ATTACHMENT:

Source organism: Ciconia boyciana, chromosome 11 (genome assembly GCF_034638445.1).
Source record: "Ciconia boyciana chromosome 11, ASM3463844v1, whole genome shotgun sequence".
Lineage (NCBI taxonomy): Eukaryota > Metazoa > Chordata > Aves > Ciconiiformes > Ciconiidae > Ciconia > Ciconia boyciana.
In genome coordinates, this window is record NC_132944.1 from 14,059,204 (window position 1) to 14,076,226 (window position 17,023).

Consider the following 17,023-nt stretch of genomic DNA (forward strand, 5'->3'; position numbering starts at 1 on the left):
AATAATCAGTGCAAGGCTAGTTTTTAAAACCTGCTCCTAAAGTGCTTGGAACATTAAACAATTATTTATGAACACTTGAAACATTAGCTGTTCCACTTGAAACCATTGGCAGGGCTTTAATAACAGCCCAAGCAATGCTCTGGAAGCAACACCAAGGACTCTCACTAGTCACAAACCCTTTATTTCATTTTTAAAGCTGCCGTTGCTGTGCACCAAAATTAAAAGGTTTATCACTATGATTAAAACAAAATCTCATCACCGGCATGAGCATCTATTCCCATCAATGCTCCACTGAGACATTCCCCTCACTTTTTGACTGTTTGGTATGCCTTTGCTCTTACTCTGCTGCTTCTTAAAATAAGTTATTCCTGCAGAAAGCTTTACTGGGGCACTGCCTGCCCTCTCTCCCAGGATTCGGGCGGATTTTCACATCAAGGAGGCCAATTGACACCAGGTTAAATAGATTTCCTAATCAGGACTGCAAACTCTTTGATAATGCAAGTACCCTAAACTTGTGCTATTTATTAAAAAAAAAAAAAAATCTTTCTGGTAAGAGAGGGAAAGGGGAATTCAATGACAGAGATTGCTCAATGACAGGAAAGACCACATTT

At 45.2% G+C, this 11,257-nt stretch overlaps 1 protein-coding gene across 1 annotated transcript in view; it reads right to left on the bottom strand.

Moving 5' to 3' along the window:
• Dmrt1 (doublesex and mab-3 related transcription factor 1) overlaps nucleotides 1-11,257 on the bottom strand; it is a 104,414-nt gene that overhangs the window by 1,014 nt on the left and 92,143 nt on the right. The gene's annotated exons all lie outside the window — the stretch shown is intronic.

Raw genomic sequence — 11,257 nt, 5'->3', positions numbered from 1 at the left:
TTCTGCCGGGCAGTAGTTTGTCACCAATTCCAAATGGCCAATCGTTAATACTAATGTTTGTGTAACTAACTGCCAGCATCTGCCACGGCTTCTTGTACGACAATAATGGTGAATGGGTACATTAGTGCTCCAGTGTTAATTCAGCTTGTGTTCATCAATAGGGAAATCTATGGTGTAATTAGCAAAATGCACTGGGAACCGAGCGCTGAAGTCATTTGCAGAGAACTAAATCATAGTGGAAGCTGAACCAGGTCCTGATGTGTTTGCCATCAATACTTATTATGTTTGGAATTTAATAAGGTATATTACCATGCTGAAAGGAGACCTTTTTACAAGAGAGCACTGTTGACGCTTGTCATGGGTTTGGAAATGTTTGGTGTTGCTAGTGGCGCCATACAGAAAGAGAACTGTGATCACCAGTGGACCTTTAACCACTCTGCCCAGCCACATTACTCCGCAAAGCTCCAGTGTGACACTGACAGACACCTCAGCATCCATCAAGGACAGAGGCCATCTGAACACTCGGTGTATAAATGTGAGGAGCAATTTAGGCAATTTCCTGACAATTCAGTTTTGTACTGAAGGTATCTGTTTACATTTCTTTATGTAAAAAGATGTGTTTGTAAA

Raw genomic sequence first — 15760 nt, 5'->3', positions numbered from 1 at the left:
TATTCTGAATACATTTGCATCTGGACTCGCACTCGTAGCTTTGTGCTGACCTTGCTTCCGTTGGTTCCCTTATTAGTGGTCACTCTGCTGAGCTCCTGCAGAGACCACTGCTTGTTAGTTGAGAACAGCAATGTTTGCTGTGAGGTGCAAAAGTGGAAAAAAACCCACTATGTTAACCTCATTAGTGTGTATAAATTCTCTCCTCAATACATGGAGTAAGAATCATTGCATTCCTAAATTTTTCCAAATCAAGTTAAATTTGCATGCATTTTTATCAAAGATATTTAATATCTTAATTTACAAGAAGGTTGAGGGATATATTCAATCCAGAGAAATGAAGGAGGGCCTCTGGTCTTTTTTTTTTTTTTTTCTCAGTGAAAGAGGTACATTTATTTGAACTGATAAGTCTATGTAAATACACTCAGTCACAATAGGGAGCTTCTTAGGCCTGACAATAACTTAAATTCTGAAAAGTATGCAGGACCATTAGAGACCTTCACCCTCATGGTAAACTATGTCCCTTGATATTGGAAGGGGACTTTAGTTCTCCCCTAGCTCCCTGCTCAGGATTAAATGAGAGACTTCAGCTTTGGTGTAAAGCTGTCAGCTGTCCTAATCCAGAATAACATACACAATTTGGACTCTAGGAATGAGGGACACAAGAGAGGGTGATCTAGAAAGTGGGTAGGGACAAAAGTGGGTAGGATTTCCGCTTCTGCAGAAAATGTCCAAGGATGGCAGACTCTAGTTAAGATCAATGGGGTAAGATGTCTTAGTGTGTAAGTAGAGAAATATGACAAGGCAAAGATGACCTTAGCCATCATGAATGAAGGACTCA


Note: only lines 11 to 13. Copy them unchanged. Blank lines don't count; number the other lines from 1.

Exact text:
TTCTGCCGGGCAGTAGTTTGTCACCAATTCCAAATGGCCAATCGTTAATACTAATGTTTGTGTAACTAACTGCCAGCATCTGCCACGGCTTCTTGTACGACAATAATGGTGAATGGGTACATTAGTGCTCCAGTGTTAATTCAGCTTGTGTTCATCAATAGGGAAATCTATGGTGTAATTAGCAAAATGCACTGGGAACCGAGCGCTGAAGTCATTTGCAGAGAACTAAATCATAGTGGAAGCTGAACCAGGTCCTGATGTGTTTGCCATCAATACTTATTATGTTTGGAATTTAATAAGGTATATTACCATGCTGAAAGGAGACCTTTTTACAAGAGAGCACTGTTGACGCTTGTCATGGGTTTGGAAATGTTTGGTGTTGCTAGTGGCGCCATACAGAAAGAGAACTGTGATCACCAGTGGACCTTTAACCACTCTGCCCAGCCACATTACTCCGCAAAGCTCCAGTGTGACACTGACAGACACCTCAGCATCCATCAAGGACAGAGGCCATCTGAACACTCGGTGTATAAATGTGAGGAGCAATTTAGGCAATTTCCTGACAATTCAGTTTTGTACTGAAGGTATCTGTTTACATTTCTTTATGTAAAAAGATGTGTTTGTAAA

Raw genomic sequence first — 15760 nt, 5'->3', positions numbered from 1 at the left:
TATTCTGAATACATTTGCATCTGGACTCGCACTCGTAGCTTTGTGCTGACCTTGCTTCCGTTGGTTCCCTTATTAGTGGTCACTCTGCTGAGCTCCTGCAGAGACCACTGCTTGTTAGTTGAGAACAGCAATGTTTGCTGTGAGGTGCAAAAGTGGAAAAAAACCCACTATGTTAACCTCATTAGTGTGTATAAATTCTCTCCTCAATACATGGAGTAAGAATCATTGCATTCCTAAATTTTTCCAAATCAAGTTAAATTTGCATGCATTTTTATCAAAGATATTTAATATCTTAATTTACAAGAAGGTTGAGGGATATATTCAATCCAGAGAAATGAAGGAGGGCCTCTGGTCTTTTTTTTTTTTTTTTCTCAGTGAAAGAGGTACATTTATTTGAACTGATAAGTCTATGTAAATACACTCAGTCACAATAGGGAGCTTCTTAGGCCTGACAATAACTTAAATTCTGAAAAGTATGCAGGACCATTAGAGACCTTCACCCTCATGGTAAACTATGTCCCTTGATATTGGAAGGGGACTTTAGTTCTCCCCTAGCTCCCTGCTCAGGATTAAATGAGAGACTTCAGCTTTGGTGTAAAGCTGTCAGCTGTCCTAATCCAGAATAACATACACAATTTGGACTCTAGGAATGAGGGACACAAGAGAGGGTGATCTAGAAAGTGGGTAGGGACAAAAGTGGGTAGGATTTCCGCTTCTGCAGAAAATGTCCAAGGATGGCAGACTCTAGTTAAGATCAATGGGGTAAGATGTCTTAGTGTGTAAGTAGAGAAATATGACAAGGCAAAGATGACCTTAGCCATCATGAATGAAGGACTCA